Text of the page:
What is called for then by way of a review of this title is perhaps less critical summary or a critique, than a basic introduction, the provision of a rudimentary map highlighting key facets of how Lacan theorizes anxiety in the seminar. Doing so would prove helpful in another way also. Clinicians often struggle to bridge the gulf between Lacan's teaching and the clinical realities they face in their psychotherapeutic work. The danger here is that the attempt to apply Lacan's maxims (anxiety, for example, as "the lack of the lack") comes before the clinical reality, which must then, in a reverse type of logic, be fitted into the structures of the theory. Given the pervasiveness of anxiety in the clinic, and the proliferation of Lacan's aphorisms in the area ("anxiety as the sensation of the proximity of the Other", etc.) one appreciates how instructive an explication of Lacan's terminology might be. I aim to do just this in what follows, foregrounding in the process several of the most distinctive motifs within the Lacanian conceptualization of anxiety. In order to achieve this goal, I draw on some of the best secondary literature in the area - particularly the contributions of Margarita Palacios (2013) and Renata Salecl (2004) - as a way of introducing facets of the primary text.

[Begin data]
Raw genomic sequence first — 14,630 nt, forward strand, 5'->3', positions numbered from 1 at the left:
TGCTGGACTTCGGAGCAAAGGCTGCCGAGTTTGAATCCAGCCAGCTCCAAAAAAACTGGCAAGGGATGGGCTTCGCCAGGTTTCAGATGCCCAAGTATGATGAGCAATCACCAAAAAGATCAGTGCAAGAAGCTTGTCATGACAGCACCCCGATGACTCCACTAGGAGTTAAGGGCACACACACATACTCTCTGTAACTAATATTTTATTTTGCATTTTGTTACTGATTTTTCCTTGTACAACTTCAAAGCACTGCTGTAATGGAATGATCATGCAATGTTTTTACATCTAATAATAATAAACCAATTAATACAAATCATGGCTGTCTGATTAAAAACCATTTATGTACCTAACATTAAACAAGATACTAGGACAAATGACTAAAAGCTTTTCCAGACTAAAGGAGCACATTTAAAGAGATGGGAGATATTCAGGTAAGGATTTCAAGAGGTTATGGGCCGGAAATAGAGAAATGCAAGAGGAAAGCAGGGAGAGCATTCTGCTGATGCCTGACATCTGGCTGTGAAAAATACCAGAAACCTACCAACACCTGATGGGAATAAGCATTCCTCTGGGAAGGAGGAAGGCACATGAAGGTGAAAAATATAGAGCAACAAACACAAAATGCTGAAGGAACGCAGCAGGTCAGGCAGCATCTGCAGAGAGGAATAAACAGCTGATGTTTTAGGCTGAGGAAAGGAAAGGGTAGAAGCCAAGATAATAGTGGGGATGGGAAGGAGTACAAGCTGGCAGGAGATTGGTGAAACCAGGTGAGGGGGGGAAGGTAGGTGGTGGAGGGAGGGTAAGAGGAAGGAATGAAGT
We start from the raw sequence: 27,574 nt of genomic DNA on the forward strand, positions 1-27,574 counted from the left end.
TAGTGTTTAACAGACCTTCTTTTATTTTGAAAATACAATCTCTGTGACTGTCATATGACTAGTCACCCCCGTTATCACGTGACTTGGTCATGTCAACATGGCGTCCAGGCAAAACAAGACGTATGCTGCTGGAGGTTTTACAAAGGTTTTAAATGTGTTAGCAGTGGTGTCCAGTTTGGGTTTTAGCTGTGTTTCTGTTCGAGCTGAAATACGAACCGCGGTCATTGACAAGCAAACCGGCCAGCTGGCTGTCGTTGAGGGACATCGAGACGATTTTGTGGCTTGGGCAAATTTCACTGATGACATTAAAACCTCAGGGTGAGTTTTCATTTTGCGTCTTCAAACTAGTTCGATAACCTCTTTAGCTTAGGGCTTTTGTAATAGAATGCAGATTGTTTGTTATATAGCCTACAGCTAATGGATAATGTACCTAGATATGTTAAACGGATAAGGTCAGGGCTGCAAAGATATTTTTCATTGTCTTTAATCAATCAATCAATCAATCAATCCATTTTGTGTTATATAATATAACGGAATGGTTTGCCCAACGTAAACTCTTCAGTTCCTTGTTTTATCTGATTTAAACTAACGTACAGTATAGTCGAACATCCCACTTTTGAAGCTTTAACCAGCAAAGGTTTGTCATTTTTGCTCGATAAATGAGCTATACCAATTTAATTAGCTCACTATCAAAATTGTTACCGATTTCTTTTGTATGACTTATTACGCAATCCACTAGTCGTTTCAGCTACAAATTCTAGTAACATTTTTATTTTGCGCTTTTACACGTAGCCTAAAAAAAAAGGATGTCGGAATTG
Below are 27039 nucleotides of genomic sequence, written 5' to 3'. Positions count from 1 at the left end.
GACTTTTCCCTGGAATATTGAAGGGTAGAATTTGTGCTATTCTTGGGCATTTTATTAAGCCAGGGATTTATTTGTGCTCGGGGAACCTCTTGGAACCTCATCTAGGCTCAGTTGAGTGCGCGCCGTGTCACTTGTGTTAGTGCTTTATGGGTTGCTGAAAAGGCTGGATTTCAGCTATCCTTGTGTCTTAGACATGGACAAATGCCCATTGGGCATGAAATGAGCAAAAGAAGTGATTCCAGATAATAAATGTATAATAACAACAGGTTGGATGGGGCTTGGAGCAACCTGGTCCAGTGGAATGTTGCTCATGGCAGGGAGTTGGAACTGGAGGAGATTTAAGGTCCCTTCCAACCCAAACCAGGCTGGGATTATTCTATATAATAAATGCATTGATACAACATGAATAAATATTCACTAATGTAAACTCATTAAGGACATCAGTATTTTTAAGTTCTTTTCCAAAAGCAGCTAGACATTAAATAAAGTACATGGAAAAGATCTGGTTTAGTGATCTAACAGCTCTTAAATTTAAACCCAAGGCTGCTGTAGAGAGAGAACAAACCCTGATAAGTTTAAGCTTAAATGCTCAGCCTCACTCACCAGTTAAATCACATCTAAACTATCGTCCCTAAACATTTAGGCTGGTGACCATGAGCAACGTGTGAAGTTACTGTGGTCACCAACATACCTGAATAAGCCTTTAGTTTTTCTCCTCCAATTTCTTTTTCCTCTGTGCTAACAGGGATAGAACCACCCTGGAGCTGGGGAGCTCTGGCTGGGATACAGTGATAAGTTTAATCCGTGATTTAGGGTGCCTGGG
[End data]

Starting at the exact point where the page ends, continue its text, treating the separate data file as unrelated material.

One of the first moves Lacan makes in transforming a largely intra-subjective concept of anxiety into a fundamentally inter-subjective notion concerns his prioritization of the subject's relationship to the big Other. This Other stands for the trans-subjective symbolic order of society, the "treasury of the signifier". The Other cannot be reduced to a singular point of subjectivity and represents rather the locus of authority, truth, of judgement. Lacan (2014: 59) provides a dizzying variety of examples of the function of the Other in the seminar, invoking for instance the idea that it is the Other's jouissance that the masochist aims at, and noting apropos Pavlov's famous experiments that "the very fact that there is an array of apparatuses means that the dimension of the Other is present".